Meanwhile, in a different context, Newt Gingrich, who is fully capable of the same self-delusion (“I am not a lobbyist!”) was at it again, this time on Sean Hannity’s TV show. The exchange went like this:

HANNITY: “When you said about Paul Ryan and criticized his Medicare plan and right wing social engineering . . .
GINGRICH: “Look, it was a technical mistake, but what I said was true. I was asked the question, should Republicans impose a plan if it is deeply unpopular. And I said something that was written about, right-wing social engineering is as dangerous as left-wing social engineering. I had a lot of my conservative friends mad at me, but in fact, Hayek wrote it because he was right. We have an obligation to explain to the country any major reform that’s going to affect their lives until they decide they are going to accept it. We don’t have an elitist ability to — we are all mad at Obama over Obamacare being imposed. Well, having a Gingrich plan being imposed wouldn’t be any better in principle because it’s still being imposed.”

A “technical mistake”? But hadn’t he, in Rush Limbaugh’s words, cut Ryan off at the knees? Oh no, Gingrich was teaching us about history once again. “When we passed welfare reform, 92 percent of the country favored welfare reform and therefore, you had the popular will to sustain it and I was trying to say something very profound and I frankly backed off because there was too much noise to communicate it. But I wasn’t talking about Paul Ryan. Paul Ryan is a very close friend. Callista has known him since he was an intern in a Senate office for Bob Kasten. He did a good job overall. I would approach Medicare differently. I would actually offer his Medicare choice next year, but I would offer it as a choice that people could take if they thought it was better for them, not as an imposition.”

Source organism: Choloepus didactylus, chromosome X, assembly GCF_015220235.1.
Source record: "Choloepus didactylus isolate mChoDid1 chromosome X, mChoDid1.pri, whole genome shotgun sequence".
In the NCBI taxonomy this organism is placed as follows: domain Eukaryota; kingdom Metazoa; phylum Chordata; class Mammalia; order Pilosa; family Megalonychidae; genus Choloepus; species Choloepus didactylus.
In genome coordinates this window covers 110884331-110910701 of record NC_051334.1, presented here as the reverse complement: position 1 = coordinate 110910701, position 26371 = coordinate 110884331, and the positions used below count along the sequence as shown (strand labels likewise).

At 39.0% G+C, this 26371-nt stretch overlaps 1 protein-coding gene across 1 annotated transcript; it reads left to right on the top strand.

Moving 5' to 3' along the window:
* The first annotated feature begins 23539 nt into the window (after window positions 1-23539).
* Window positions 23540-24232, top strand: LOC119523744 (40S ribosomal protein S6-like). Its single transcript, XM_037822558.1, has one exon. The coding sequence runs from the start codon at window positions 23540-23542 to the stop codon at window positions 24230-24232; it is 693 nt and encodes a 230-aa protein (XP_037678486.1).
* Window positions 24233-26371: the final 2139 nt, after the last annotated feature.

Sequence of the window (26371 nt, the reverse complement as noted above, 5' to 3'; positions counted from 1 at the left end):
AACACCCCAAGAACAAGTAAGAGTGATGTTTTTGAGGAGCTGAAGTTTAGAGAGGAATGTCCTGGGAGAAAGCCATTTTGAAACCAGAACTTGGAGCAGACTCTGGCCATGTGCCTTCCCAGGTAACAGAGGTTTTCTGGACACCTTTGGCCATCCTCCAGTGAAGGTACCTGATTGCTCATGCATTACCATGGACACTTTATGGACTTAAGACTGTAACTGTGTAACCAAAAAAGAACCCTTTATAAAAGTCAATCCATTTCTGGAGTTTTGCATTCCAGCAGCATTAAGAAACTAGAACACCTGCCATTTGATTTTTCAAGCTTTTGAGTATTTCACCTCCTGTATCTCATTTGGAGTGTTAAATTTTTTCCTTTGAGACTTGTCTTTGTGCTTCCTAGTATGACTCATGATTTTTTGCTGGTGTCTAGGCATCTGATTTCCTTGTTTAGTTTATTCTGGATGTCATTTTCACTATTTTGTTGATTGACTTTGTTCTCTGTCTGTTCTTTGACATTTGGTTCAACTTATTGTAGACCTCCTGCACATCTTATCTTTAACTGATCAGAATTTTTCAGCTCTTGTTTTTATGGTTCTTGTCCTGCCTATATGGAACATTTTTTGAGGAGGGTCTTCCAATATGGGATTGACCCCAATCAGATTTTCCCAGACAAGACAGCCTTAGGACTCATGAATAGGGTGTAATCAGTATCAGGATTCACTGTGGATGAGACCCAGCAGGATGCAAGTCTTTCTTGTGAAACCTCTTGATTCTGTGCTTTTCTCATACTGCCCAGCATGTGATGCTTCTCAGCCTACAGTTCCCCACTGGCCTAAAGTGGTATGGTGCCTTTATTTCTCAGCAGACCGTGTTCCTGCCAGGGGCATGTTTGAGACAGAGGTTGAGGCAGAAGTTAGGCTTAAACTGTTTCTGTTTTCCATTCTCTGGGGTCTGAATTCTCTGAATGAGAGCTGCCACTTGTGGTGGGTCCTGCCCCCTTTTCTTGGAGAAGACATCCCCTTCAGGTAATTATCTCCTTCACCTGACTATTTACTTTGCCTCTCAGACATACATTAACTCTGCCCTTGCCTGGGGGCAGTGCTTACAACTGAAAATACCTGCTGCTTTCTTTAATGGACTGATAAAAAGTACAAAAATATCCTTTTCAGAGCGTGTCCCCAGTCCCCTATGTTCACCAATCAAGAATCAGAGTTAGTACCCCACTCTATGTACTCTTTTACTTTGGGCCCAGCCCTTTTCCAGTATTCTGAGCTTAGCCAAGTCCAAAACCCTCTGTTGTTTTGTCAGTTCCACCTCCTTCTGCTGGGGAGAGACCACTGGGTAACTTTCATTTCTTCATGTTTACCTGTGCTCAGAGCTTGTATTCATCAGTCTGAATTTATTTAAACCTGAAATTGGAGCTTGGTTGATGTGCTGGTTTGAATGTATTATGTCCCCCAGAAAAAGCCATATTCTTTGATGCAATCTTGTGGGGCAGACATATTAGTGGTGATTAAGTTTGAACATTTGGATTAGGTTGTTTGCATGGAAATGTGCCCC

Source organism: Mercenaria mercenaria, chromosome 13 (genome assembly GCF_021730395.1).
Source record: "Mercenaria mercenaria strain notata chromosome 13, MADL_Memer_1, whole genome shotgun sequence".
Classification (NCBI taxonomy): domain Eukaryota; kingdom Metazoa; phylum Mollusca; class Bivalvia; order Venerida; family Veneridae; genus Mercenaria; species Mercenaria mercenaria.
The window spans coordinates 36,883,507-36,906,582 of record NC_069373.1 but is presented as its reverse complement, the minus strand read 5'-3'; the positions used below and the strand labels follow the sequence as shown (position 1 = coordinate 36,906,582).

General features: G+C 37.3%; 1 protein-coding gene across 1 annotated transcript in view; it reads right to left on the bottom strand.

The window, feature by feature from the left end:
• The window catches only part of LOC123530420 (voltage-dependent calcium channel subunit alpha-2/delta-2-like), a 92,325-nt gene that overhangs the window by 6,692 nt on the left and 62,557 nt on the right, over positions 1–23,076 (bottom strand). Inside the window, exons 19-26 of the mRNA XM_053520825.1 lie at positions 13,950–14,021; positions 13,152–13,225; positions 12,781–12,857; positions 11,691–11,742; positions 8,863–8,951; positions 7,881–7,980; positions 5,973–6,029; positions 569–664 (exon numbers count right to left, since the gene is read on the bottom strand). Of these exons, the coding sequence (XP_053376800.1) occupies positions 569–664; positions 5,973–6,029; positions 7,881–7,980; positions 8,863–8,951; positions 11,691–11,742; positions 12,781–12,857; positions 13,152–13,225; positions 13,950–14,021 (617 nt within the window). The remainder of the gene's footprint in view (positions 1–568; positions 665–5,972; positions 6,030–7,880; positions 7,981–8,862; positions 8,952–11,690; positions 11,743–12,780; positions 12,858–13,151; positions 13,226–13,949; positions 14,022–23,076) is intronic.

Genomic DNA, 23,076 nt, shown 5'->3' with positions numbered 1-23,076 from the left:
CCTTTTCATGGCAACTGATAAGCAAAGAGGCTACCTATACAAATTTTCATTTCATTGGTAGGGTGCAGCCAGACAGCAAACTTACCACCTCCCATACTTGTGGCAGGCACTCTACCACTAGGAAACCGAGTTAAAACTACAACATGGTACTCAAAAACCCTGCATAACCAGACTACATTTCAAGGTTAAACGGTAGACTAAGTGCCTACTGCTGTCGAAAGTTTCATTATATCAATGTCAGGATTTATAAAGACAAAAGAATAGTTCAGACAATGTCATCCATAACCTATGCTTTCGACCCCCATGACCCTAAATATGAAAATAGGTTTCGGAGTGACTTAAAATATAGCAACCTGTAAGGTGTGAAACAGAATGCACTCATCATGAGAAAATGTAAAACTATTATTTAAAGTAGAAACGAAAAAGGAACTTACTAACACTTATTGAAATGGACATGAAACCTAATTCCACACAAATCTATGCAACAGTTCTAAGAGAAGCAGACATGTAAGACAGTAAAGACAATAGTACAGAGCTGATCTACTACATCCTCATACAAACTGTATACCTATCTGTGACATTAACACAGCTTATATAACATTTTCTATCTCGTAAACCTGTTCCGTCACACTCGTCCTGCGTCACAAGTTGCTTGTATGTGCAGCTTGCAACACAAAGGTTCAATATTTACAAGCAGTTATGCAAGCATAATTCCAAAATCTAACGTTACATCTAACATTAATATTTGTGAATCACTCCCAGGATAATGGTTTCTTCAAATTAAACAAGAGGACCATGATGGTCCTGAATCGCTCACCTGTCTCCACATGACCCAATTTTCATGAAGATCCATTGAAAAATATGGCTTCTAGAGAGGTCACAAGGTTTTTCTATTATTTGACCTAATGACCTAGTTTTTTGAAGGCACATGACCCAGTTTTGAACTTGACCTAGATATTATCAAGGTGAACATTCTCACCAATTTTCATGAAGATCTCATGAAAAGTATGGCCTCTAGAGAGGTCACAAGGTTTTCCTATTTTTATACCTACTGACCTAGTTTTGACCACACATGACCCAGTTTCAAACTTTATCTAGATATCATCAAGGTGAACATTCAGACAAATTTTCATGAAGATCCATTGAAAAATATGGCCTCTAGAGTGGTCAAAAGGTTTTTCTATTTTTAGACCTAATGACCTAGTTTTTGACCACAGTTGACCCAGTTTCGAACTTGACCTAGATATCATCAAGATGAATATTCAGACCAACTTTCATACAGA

Notice the arrogant condescension that his now-wife knew Ryan (before the affair that ended his second marriage) when he was a mere staffer. The arrogance, the lack of honesty and the absence of tact are breathtaking.

Really, why did Gingrich call to apologize to Ryan if he did nothing wrong? Does he still not understand how he sabotaged the entire GOP House caucus? (How exactly will this work if he is the nominee — he’ll climb on board the Democrats’ Mediscare bandwagon against his own House candidates?).

In the case of both Obama and Gingrich, they fancy themselves as the most brilliant man in the room. Their critics must be either mean-spirited or dumb. Their errors are likewise misunderstandings or the false concoctions of political foes. It is a quality that ill-serves them both and drives their own supporters to distraction. Such individuals aren’t amenable to reason or to constructive criticism. They know best. Except they don’t, and their arrogance and self-delusion make them dangerous people in which to invest political power.

By  |  12:32 PM ET, 12/01/2011

Categories:  2012 campaign, Obamacare, President Obama